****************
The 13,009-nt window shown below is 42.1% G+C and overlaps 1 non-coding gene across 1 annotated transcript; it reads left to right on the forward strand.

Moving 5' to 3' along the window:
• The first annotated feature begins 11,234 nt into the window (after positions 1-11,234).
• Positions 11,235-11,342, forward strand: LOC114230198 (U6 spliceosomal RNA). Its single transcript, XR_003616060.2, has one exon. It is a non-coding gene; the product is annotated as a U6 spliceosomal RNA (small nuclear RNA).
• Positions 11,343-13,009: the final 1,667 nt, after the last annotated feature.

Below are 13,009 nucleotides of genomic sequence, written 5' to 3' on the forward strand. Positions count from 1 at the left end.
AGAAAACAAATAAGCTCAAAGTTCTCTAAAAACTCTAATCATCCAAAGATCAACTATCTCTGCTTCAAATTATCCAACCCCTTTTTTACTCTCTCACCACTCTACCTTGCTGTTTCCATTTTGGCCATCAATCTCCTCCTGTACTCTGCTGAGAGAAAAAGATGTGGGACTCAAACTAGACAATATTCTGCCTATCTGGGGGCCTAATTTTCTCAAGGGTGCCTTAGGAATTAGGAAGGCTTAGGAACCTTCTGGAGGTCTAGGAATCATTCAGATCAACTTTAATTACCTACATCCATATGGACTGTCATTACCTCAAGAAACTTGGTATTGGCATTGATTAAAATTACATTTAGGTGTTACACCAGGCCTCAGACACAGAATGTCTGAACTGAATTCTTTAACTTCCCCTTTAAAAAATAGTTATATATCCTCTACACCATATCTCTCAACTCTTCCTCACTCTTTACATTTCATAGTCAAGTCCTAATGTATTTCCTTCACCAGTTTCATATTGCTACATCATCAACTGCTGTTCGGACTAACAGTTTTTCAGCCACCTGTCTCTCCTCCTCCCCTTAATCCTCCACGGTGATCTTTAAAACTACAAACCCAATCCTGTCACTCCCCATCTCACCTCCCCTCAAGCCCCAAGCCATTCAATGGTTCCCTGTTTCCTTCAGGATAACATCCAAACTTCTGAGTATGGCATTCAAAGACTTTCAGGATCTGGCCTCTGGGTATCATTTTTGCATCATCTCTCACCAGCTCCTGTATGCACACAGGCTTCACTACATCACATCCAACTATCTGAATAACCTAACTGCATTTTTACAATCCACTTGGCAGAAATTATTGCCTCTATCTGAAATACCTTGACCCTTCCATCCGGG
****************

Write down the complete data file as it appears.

The 13,009-nt window shown below is 42.1% G+C and overlaps 1 non-coding gene across 1 annotated transcript; it reads left to right on the forward strand.

Moving 5' to 3' along the window:
• The first annotated feature begins 11,234 nt into the window (after positions 1-11,234).
• Positions 11,235-11,342, forward strand: LOC114230198 (U6 spliceosomal RNA). Its single transcript, XR_003616060.2, has one exon. It is a non-coding gene; the product is annotated as a U6 spliceosomal RNA (small nuclear RNA).
• Positions 11,343-13,009: the final 1,667 nt, after the last annotated feature.

Below are 13,009 nucleotides of genomic sequence, written 5' to 3' on the forward strand. Positions count from 1 at the left end.
AGAAAACAAATAAGCTCAAAGTTCTCTAAAAACTCTAATCATCCAAAGATCAACTATCTCTGCTTCAAATTATCCAACCCCTTTTTTACTCTCTCACCACTCTACCTTGCTGTTTCCATTTTGGCCATCAATCTCCTCCTGTACTCTGCTGAGAGAAAAAGATGTGGGACTCAAACTAGACAATATTCTGCCTATCTGGGGGCCTAATTTTCTCAAGGGTGCCTTAGGAATTAGGAAGGCTTAGGAACCTTCTGGAGGTCTAGGAATCATTCAGATCAACTTTAATTACCTACATCCATATGGACTGTCATTACCTCAAGAAACTTGGTATTGGCATTGATTAAAATTACATTTAGGTGTTACACCAGGCCTCAGACACAGAATGTCTGAACTGAATTCTTTAACTTCCCCTTTAAAAAATAGTTATATATCCTCTACACCATATCTCTCAACTCTTCCTCACTCTTTACATTTCATAGTCAAGTCCTAATGTATTTCCTTCACCAGTTTCATATTGCTACATCATCAACTGCTGTTCGGACTAACAGTTTTTCAGCCACCTGTCTCTCCTCCTCCCCTTAATCCTCCACGGTGATCTTTAAAACTACAAACCCAATCCTGTCACTCCCCATCTCACCTCCCCTCAAGCCCCAAGCCATTCAATGGTTCCCTGTTTCCTTCAGGATAACATCCAAACTTCTGAGTATGGCATTCAAAGACTTTCAGGATCTGGCCTCTGGGTATCATTTTTGCATCATCTCTCACCAGCTCCTGTATGCACACAGGCTTCACTACATCACATCCAACTATCTGAATAACCTAACTGCATTTTTACAATCCACTTGGCAGAAATTATTGCCTCTATCTGAAATACCTTGACCCTTCCATCCGGG